How to spot the signs of a compromised account or device and where you can get help.
What is a compromised account or device
An email, user account, or device that has been compromised means that it has been accessed by a person who is not authorized to do so. Having weak passwords, using public networks, clicking phishing links, and visiting risky websites can result in a compromise. Cyber-criminals and hackers compromise user accounts to obtain:
- Information about you that can be used for identity theft and/or financial fraud.
- Unauthorized access to our network to execute cyber-attacks that may result in massive financial loss, reputational damage, and loss of essential services.
Compromised email accounts
A compromised email account can result in strange behavior coming from your account that is not initiated by you as the account owner. You may notice that you are no longer receiving emails for a long period of time, or you could be notified by a colleague that they received an unusual email from you.
Email accounts are sometimes targeted for the purpose of sending out spam or other malicious content from your inbox. An attacker may impersonate you and trick your contacts into sending money or clicking links that will result in their own account being compromised.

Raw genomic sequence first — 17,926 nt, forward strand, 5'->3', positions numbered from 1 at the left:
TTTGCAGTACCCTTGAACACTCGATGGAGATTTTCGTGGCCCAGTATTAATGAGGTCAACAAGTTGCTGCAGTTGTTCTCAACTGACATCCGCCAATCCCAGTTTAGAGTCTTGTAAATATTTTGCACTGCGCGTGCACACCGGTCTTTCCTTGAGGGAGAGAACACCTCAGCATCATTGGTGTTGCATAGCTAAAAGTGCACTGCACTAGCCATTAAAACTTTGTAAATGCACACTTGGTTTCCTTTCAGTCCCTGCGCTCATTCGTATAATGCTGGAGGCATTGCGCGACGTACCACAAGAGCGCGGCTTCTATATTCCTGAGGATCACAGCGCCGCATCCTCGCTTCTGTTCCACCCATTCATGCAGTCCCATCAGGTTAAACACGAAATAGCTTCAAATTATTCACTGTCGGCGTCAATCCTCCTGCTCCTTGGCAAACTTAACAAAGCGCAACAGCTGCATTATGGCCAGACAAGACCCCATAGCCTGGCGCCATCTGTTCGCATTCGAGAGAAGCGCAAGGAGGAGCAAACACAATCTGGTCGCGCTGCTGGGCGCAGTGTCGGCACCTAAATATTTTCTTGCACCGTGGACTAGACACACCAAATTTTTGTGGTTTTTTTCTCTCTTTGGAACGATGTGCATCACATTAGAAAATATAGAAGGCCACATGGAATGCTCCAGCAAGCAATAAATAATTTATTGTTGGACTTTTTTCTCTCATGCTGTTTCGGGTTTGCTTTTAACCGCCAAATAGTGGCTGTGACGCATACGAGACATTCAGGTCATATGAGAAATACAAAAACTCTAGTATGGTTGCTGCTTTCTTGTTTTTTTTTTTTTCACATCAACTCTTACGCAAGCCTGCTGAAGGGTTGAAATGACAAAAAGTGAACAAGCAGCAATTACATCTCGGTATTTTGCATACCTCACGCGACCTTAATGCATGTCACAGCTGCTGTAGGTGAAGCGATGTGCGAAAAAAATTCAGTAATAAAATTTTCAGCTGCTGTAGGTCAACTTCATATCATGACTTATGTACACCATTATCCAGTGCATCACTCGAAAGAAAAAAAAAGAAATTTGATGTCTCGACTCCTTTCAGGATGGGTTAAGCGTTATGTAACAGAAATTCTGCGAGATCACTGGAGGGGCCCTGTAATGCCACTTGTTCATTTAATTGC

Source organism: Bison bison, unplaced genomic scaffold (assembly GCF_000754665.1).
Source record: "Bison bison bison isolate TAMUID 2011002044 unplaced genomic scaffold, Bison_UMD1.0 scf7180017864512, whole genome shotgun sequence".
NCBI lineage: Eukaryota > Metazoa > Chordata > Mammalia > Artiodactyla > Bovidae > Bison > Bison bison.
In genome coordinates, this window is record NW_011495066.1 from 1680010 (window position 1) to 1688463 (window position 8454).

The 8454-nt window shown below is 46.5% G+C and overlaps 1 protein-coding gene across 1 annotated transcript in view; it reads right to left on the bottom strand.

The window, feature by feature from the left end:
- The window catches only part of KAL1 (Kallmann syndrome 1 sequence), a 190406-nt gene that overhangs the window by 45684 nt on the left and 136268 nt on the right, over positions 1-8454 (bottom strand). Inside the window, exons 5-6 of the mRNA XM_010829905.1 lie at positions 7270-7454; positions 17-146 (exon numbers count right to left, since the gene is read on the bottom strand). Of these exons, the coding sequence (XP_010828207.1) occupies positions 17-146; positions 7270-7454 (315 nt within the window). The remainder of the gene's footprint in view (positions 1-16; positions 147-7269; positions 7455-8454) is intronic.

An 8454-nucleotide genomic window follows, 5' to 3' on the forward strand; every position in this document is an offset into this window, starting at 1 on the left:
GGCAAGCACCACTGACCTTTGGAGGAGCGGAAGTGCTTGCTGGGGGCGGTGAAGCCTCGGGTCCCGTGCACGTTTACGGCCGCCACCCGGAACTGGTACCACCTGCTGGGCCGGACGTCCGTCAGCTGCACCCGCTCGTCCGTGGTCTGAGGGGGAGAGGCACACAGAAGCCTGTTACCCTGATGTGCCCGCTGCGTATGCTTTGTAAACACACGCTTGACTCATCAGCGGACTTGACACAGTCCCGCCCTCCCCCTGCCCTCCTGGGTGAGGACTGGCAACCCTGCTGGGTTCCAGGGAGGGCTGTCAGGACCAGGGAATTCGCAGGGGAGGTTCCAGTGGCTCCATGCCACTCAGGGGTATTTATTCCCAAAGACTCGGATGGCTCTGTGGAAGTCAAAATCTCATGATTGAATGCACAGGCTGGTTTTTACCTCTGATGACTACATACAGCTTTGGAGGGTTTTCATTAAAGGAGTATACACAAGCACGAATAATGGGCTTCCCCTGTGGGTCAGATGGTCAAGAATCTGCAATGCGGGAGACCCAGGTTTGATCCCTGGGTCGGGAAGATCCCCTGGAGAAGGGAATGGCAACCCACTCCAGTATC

Your computer, laptop, and mobile device can become compromised. Compromising your device allows a hacker to monitor your activities and store the information on their own server.
This kind of attack is often the result of clicking a text or email phishing link while using your device, or by downloading an app with malicious content. Signs of your device being compromised may include:
- Sluggish behaviour.
- Battery draining unusually fast.
- High data usage.
- Outgoing calls or texts you didn’t send.
- Unusual inserted words or phrases added to text messages you are composing.
Once a device becomes compromised, it’s important to act quickly in order to secure your personal or work-related information.
For Capilano University devices:
- Contact IT Services for support immediately.
- Include details about unknown apps or unusual behaviour in your report to IT Services.
- Do not continue to use the device until instructed to do so by IT Services.
- If unusual behaviour persists, bring the device back to IT for further investigation.
For personal devices:
- Delete any unknown or unnecessary apps that are installed on the device.
- Install and run anti-malware software to clean up any malicious programs or applications that may have been installed.
- Shutdown and restart your device.
- Change your password.
- If your personal device continues to exhibit unusual behaviour after running the malware scan, a factory reset may be required – seek technical support and guidance before performing this task.